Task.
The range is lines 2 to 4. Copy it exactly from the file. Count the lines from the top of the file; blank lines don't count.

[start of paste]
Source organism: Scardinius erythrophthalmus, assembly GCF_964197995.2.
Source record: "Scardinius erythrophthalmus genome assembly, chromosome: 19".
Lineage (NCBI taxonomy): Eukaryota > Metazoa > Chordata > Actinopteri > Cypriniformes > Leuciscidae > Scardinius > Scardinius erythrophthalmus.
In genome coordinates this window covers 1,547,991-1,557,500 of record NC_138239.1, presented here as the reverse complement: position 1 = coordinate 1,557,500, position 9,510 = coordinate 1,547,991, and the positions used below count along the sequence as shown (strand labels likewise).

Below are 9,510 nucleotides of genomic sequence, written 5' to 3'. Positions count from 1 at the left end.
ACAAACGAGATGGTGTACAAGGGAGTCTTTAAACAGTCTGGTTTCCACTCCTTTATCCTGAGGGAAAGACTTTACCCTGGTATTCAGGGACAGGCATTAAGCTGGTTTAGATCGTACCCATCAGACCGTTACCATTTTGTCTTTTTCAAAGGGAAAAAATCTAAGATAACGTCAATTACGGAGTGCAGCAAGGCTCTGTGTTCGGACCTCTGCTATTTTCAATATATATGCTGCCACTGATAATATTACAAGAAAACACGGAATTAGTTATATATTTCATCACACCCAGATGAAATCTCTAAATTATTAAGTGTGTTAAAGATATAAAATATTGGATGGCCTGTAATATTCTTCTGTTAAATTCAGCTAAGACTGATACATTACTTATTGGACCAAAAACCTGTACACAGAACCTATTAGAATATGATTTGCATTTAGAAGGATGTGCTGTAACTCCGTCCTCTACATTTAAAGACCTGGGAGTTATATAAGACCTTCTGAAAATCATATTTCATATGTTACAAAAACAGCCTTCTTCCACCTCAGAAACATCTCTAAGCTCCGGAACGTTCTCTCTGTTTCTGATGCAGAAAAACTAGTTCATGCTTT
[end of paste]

Source record: "Scardinius erythrophthalmus genome assembly, chromosome: 19".
Lineage (NCBI taxonomy): Eukaryota > Metazoa > Chordata > Actinopteri > Cypriniformes > Leuciscidae > Scardinius > Scardinius erythrophthalmus.
In genome coordinates this window covers 1,547,991-1,557,500 of record NC_138239.1, presented here as the reverse complement: position 1 = coordinate 1,557,500, position 9,510 = coordinate 1,547,991, and the positions used below count along the sequence as shown (strand labels likewise).